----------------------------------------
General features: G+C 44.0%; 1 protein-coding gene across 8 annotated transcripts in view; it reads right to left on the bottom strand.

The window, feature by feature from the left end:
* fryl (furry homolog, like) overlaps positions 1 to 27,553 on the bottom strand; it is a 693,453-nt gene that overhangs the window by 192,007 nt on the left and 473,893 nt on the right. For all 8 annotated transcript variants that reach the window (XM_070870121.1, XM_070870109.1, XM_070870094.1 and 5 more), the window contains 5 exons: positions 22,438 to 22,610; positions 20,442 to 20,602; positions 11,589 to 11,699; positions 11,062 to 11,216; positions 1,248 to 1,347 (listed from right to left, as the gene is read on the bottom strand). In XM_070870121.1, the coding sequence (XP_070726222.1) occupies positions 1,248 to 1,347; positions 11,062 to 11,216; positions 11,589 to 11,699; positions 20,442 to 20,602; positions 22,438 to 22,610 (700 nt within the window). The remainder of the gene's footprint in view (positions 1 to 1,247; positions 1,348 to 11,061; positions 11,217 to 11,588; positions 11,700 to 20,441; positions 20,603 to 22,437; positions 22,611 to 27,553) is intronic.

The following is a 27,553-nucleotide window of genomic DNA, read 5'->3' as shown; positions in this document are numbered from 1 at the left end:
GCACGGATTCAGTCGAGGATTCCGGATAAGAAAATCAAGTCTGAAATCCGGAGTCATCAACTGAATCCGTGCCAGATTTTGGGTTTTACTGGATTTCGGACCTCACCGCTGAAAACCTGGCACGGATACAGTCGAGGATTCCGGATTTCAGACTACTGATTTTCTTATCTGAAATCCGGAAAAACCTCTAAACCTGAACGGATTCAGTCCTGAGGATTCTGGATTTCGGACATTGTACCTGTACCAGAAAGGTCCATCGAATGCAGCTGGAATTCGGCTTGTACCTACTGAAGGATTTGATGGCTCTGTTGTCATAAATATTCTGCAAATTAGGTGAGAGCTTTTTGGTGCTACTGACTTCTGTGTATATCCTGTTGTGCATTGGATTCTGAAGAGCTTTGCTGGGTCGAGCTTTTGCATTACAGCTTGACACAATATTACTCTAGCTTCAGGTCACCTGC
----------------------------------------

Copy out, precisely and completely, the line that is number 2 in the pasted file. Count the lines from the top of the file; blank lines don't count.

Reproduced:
The window, feature by feature from the left end: